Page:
Comparative studies of the uses and changes of free time have been relatively rare in social history, especially in the 20th century. By reflecting on some of the ideas and findings generated by a new study that John Walton and Gary Cross conducted concerning the changes in the meanings and behaviors of playful crowds in the U.S. and Britain across the 20th century at Coney Island, Blackpool, Disneyland, and the Beamish Museum, this paper raises some of the possibilities and difficulties of doing a comparative social history of 20th century pleasure crowds. National and other differences will be considered in explaining why the Blackpool resort area survived much social change in the 20th century and Coney Island did not, as well as how Disneyland and the heritage site of Beamish reflected differing adaptations to middle class crowd and aesthetic sensibilities.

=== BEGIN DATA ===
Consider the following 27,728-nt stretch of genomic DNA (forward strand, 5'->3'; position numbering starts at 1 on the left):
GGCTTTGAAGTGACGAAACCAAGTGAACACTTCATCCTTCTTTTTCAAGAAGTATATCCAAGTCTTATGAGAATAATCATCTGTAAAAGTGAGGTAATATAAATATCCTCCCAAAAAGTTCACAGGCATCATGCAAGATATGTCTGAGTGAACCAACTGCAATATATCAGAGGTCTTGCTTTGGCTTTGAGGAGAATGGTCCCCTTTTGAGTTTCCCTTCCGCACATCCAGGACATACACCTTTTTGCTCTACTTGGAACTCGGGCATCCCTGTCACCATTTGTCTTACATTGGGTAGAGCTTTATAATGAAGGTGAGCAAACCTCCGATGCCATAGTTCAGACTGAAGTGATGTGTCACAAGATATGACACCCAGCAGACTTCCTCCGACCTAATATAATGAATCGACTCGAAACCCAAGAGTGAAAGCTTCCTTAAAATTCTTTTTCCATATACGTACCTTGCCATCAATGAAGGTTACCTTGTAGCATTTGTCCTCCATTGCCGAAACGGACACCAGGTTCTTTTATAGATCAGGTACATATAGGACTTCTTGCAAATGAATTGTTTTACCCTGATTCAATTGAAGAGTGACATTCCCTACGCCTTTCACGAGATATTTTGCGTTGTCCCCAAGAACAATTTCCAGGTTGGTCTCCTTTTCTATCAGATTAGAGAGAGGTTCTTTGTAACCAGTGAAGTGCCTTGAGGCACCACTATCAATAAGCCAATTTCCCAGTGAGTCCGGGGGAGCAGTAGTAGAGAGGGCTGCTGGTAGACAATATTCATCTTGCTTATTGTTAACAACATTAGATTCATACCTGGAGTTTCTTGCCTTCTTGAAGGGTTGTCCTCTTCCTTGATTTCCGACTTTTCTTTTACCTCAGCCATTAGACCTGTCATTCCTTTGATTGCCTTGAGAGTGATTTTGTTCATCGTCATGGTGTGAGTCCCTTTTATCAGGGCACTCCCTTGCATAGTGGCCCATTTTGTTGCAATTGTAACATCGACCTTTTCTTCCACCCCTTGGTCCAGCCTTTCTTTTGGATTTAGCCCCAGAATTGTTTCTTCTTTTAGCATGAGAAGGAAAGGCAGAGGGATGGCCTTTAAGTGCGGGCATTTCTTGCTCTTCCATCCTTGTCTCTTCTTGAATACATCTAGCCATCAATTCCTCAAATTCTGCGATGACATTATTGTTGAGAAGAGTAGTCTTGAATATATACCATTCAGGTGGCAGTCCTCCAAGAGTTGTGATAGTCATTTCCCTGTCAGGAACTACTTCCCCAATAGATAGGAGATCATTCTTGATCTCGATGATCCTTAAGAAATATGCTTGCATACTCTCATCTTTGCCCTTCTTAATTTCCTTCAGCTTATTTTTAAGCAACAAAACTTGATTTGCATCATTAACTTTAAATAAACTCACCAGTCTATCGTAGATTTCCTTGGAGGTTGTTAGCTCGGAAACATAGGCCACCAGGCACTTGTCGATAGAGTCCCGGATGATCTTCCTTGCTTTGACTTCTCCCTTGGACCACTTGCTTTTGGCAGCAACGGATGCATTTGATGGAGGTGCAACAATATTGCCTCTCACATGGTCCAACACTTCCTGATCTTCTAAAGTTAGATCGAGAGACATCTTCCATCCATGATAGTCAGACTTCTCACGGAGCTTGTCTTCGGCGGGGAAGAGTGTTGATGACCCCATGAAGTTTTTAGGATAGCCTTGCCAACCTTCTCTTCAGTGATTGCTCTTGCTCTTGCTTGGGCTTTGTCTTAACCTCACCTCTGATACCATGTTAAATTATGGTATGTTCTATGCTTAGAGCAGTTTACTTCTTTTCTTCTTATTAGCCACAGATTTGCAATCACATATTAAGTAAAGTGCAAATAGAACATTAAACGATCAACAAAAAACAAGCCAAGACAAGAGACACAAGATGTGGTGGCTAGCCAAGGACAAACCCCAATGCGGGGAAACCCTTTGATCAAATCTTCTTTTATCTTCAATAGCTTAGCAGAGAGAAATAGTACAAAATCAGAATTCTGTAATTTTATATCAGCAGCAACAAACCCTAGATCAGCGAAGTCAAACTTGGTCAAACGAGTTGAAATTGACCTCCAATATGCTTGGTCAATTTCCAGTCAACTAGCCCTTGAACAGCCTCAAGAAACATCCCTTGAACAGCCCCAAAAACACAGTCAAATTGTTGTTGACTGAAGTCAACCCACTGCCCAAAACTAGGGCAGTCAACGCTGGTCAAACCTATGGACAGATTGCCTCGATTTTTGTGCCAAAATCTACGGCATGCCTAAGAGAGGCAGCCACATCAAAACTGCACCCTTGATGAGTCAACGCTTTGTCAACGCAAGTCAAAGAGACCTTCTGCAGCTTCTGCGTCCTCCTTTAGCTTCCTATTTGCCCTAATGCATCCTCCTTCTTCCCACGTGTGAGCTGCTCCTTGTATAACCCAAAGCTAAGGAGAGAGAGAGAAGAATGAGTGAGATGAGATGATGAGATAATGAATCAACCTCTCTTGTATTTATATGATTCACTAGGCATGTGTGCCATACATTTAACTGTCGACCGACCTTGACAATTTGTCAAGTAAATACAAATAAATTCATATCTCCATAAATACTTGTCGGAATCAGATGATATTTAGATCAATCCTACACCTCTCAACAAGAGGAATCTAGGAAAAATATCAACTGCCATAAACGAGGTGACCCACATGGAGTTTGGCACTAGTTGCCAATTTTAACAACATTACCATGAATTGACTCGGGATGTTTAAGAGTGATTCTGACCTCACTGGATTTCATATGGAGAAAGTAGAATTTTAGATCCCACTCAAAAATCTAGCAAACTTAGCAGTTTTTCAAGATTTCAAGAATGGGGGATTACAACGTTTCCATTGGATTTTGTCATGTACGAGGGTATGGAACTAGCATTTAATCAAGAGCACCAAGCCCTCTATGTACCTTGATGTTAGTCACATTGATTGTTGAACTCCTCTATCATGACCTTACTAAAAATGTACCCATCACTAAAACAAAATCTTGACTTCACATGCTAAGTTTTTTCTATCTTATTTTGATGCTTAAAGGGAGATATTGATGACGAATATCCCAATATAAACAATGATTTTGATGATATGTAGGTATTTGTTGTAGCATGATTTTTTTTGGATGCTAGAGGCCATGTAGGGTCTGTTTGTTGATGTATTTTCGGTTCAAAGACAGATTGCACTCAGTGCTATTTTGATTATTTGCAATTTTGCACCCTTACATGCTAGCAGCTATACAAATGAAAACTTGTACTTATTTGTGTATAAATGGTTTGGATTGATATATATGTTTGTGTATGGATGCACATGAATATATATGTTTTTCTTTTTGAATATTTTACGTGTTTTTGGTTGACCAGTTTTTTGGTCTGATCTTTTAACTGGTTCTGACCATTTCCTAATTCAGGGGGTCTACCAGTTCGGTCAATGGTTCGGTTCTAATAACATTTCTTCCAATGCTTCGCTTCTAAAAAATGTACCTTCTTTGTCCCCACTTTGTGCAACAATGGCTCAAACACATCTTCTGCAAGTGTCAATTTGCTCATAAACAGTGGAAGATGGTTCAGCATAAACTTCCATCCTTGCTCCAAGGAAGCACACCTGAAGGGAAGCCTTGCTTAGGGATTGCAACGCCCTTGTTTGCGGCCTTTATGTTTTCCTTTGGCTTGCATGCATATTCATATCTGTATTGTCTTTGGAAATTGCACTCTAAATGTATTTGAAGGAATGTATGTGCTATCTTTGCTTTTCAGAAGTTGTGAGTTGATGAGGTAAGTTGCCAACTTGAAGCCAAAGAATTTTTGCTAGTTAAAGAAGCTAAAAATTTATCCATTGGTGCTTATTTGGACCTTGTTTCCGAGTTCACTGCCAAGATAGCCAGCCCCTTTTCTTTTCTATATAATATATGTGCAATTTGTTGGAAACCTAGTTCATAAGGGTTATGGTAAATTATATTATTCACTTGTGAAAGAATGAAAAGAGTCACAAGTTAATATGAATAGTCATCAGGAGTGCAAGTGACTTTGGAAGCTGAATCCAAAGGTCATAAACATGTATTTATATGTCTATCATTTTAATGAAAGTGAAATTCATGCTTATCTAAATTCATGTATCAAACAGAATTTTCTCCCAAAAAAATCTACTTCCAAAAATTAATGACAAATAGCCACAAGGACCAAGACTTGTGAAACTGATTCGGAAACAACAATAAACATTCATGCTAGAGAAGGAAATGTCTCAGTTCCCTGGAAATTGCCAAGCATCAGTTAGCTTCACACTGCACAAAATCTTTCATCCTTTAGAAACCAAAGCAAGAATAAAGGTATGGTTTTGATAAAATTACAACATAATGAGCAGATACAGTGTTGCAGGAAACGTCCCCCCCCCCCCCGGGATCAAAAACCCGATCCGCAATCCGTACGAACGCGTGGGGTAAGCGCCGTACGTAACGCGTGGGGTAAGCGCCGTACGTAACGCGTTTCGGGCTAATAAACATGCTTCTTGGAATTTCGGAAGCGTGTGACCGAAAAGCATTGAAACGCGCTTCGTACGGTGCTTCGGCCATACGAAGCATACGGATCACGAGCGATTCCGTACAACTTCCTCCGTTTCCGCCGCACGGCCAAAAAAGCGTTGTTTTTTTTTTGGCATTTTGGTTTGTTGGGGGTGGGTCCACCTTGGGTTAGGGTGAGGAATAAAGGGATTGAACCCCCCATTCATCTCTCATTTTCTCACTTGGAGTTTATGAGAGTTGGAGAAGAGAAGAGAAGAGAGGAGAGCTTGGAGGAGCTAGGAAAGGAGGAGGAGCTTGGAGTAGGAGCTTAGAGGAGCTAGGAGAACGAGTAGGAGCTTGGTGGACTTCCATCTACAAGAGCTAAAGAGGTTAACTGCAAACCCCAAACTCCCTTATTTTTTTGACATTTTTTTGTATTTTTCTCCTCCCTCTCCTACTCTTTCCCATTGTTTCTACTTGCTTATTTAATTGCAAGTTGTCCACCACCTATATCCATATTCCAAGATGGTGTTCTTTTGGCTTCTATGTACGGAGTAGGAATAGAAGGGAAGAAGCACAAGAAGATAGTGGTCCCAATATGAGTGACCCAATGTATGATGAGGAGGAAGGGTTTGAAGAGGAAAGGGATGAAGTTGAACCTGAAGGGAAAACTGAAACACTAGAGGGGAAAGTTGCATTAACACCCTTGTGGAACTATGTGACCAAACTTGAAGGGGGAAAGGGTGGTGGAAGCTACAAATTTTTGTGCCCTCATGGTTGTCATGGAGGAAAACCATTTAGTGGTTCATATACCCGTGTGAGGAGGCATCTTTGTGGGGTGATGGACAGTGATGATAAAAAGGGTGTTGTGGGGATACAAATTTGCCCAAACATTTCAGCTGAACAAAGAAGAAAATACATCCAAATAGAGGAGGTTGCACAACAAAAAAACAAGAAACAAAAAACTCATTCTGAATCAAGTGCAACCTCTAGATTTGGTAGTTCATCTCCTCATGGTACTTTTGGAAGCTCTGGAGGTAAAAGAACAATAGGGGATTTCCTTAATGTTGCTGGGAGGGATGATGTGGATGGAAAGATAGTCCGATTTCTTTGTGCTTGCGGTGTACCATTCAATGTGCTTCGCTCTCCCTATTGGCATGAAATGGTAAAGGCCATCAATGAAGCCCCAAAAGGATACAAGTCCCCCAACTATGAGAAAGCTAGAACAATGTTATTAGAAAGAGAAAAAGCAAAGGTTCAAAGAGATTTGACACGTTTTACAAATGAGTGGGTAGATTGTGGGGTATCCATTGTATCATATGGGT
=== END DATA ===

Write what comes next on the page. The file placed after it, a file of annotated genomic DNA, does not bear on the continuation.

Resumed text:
|Original language||English (US)|
|Journal||Journal of Social History|
|State||Published - Mar 1 2006|
All Science Journal Classification (ASJC) codes
- Sociology and Political Science